Why Does the US have a manufacturing skills gap?

This is something we’ve discussed previouslymfg.  The Wall Street Journal has yet another piece lamenting the skills gap in manufacturing and our society’s inability to address it:

The Obama administration and governors from Michigan to North Carolina have a solution for some of the U.S. manufacturing sector’s woes: German-style apprenticeship programs.

But their success is proving to be unusually one-sided, mostly drawing firms based in Germany and other non-U.S. countries. In North Carolina, “Apprenticeship 2000,” a program combining classroom work and on-the-job training, has drawn numerous German companies but so far only two U.S. firms, Ameritech Die & Mold Inc. and Timken Co. . . .

. . . . Most U.S. workers avoid [vocational training and apprenticeships] for a number of reasons, experts say. Parents and educators tend to generally encourage young Americans to attend college. While businesses have an incentive to hire qualified workers, many resist investing in people who might leave. And the community colleges that are often at the center of apprenticeship programs tend to focus on local interests.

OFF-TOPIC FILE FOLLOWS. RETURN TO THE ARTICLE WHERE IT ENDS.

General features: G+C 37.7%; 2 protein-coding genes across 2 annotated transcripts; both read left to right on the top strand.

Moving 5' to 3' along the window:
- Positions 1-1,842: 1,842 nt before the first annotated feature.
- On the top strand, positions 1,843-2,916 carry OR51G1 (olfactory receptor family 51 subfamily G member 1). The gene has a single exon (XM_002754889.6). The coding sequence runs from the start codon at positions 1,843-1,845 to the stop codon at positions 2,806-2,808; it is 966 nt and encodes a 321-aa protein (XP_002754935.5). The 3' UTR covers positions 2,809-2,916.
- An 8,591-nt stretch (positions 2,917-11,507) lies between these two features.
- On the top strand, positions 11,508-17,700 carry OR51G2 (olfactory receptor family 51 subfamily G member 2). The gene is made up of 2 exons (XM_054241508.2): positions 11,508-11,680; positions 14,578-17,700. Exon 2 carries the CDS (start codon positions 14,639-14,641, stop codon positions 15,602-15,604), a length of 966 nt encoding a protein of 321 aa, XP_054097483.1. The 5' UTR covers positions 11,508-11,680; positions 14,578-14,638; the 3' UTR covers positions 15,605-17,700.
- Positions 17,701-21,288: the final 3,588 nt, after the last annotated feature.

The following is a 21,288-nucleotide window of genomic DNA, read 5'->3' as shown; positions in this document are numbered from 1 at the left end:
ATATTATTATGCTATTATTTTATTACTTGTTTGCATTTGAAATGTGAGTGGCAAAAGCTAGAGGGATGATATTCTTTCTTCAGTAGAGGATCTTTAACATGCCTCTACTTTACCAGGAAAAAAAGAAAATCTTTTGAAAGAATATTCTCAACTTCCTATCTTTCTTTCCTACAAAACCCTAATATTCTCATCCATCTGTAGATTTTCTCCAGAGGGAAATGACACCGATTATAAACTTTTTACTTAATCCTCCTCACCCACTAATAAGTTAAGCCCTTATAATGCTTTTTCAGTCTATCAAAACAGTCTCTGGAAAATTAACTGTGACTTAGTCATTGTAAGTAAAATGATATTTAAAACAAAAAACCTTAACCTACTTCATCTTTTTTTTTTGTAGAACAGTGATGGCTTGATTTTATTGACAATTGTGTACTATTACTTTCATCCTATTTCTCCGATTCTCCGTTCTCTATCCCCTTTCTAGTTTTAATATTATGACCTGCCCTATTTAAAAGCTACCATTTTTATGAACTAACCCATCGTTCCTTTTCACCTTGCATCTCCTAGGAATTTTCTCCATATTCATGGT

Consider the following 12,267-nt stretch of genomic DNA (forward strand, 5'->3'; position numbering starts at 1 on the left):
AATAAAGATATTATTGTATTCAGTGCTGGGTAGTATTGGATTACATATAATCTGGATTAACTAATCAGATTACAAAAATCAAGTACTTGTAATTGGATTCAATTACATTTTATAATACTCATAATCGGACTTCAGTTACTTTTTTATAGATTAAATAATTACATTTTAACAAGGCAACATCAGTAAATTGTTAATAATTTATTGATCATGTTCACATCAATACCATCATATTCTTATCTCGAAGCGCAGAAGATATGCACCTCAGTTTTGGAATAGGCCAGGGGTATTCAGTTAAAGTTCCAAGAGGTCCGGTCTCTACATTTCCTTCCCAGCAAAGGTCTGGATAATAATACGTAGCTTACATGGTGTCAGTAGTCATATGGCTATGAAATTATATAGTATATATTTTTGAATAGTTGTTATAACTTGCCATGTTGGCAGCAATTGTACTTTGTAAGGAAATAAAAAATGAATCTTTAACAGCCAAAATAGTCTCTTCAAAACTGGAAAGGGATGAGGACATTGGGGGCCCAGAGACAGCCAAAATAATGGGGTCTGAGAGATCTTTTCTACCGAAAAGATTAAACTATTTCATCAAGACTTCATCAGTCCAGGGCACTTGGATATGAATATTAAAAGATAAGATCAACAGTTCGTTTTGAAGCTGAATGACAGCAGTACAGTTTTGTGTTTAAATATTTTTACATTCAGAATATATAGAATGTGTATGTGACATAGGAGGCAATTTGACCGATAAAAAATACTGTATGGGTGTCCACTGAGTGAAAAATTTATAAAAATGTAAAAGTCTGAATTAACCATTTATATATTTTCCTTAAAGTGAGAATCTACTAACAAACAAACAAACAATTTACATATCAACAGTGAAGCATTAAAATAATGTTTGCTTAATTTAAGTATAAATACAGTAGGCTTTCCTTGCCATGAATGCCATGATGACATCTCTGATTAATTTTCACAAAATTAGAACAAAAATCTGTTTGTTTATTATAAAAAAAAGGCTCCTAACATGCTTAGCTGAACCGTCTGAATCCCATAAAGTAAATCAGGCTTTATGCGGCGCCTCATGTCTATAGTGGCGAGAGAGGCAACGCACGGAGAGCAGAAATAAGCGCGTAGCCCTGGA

But that may not be the whole story.  Over at the Center for Economic & Policy Research, Dean Baker has a different take:

According to the piece, employers in manufacturing can’t hire workers with the right skills. If employers can’t get enough workers then we would expect to see wages rising in manufacturing.

They aren’t. Over the last year the average hourly wage rose by just 2.1 percent, only a little higher than the inflation rate and slightly less than the average for all workers. This follows several years where wages in manufacturing rose less than the economy-wide average.

There are workers who have the skills employers need. They work for their competitors. If an employer wants to hire people she can get them away from competitors by offering a higher wage. It seems that employers in the manufacturing sector may need this simple lesson in market economic to solve their skills shortage problem. [via Kevin Drum)

 Our experience in workforce development suggest that Baker may be on to something.  The workforce development system in most places does a good job responding to employers’ needs. Indeed, one of the real strengths in the system is the ability of community colleges in particular to, as the WSJ puts it, “focus on local interests.”  It may be that manufacturers are  facing international competition which places downward pressure on labor costs, so they can’t respond appropriately to labor market conditions (i.e., raise wages to attract the workers they need).  But if so, that is a different problem than a simple shortage of skilled workers.